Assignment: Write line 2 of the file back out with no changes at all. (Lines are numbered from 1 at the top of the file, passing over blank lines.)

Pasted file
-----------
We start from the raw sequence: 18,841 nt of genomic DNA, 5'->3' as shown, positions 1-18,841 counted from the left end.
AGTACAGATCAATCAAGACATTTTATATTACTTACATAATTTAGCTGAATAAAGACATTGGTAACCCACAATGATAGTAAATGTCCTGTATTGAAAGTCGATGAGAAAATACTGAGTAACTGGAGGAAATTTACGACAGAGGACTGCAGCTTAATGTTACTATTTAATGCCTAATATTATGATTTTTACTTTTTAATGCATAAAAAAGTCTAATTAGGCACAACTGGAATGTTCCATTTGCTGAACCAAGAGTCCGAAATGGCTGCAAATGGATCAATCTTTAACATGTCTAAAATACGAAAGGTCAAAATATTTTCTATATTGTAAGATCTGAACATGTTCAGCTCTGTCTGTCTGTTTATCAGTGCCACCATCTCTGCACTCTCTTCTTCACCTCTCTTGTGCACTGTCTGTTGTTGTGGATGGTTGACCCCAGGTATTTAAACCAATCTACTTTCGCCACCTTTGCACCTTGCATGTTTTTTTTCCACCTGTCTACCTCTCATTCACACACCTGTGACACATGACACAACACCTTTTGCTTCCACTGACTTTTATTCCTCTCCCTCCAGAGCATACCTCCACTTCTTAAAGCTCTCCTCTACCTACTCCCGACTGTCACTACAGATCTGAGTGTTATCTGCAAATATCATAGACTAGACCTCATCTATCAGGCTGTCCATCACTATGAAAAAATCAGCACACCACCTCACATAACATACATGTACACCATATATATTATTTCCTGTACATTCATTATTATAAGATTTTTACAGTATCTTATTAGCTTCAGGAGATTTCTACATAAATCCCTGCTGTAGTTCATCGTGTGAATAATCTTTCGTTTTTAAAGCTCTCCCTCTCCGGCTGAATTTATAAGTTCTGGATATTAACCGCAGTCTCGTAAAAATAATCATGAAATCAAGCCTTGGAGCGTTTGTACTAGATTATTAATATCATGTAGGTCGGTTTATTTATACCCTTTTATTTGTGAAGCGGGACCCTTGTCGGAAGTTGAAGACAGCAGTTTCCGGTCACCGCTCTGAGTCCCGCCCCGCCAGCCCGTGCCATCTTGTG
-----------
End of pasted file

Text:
AGTACAGATCAATCAAGACATTTTATATTACTTACATAATTTAGCTGAATAAAGACATTGGTAACCCACAATGATAGTAAATGTCCTGTATTGAAAGTCGATGAGAAAATACTGAGTAACTGGAGGAAATTTACGACAGAGGACTGCAGCTTAATGTTACTATTTAATGCCTAATATTATGATTTTTACTTTTTAATGCATAAAAAAGTCTAATTAGGCACAACTGGAATGTTCCATTTGCTGAACCAAGAGTCCGAAATGGCTGCAAATGGATCAATCTTTAACATGTCTAAAATACGAAAGGTCAAAATATTTTCTATATTGTAAGATCTGAACATGTTCAGCTCTGTCTGTCTGTTTATCAGTGCCACCATCTCTGCACTCTCTTCTTCACCTCTCTTGTGCACTGTCTGTTGTTGTGGATGGTTGACCCCAGGTATTTAAACCAATCTACTTTCGCCACCTTTGCACCTTGCATGTTTTTTTTCCACCTGTCTACCTCTCATTCACACACCTGTGACACATGACACAACACCTTTTGCTTCCACTGACTTTTATTCCTCTCCCTCCAGAGCATACCTCCACTTCTTAAAGCTCTCCTCTACCTACTCCCGACTGTCACTACAGATCTGAGTGTTATCTGCAAATATCATAGACTAGACCTCATCTATCAGGCTGTCCATCACTATGAAAAAATCAGCACACCACCTCACATAACATACATGTACACCATATATATTATTTCCTGTACATTCATTATTATAAGATTTTTACAGTATCTTATTAGCTTCAGGAGATTTCTACATAAATCCCTGCTGTAGTTCATCGTGTGAATAATCTTTCGTTTTTAAAGCTCTCCCTCTCCGGCTGAATTTATAAGTTCTGGATATTAACCGCAGTCTCGTAAAAATAATCATGAAATCAAGCCTTGGAGCGTTTGTACTAGATTATTAATATCATGTAGGTCGGTTTATTTATACCCTTTTATTTGTGAAGCGGGACCCTTGTCGGAAGTTGAAGACAGCAGTTTCCGGTCACCGCTCTGAGTCCCGCCCCGCCAGCCCGTGCCATCTTGTG